This disappearing Cape Town reservoir is a preview of climate nightmares to come

This disappearing Cape Town reservoir is a preview of climate nightmares to come

In less than 100 days, Cape Town — a South African city of about 4 million people — could run out of water, in what officials call “Day Zero.” A view of the crisis from space shows the city’s massive reservoirs drying up after just three years of drought — a preview of the nightmares climate change could bring, unfolding right now.

Cape Town relies on six main reservoirs for its drinking water; together these reservoirs can store 230 billion gallons (about 870,000 megaliters) of water. After back-to-back years of severe drought, these reservoirs hold just 26 percent of that total — a level that is likely to continue dropping until the rainy season starts in May. The time-lapse, captured by the Landsat-8 satellite and published by NASA’s Earth Observatory, shows Cape Town’s largest reservoir, Theewaterskloof Dam, drying to just 13 percent capacity.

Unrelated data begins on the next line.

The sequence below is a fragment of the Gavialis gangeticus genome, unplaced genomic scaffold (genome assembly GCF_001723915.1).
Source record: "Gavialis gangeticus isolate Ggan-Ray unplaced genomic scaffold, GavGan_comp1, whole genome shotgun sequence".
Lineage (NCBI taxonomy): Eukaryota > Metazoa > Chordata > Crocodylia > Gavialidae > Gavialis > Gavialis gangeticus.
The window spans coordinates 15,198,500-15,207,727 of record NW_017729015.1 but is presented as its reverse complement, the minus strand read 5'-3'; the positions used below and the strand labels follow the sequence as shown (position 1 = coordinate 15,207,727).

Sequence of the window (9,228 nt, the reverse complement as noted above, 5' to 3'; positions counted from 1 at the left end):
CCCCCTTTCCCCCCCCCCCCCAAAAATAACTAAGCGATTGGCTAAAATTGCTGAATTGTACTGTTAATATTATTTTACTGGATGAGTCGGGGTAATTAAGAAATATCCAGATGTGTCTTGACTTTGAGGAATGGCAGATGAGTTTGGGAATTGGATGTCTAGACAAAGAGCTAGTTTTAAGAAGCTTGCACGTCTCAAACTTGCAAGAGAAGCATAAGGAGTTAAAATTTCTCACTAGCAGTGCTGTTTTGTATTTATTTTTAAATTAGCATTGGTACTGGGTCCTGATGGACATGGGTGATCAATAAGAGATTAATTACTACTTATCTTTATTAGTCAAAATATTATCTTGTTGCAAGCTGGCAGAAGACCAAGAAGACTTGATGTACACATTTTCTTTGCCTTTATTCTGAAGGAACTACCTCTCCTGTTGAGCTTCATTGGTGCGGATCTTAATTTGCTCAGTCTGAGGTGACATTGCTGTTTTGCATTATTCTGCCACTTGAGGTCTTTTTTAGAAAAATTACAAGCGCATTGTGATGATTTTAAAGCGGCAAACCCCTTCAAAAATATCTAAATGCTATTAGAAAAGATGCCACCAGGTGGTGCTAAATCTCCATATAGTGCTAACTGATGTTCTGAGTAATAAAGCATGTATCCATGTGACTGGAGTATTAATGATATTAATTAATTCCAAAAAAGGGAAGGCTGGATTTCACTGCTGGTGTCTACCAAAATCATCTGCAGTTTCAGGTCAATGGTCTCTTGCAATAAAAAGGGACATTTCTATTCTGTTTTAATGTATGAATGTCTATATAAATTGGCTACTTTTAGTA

It’s a terrible warning to places like California that the time to start modernizing ageing water infrastructure is before a crisis — not during one. You only have to watch that reservoir drying to a puddle to see why.

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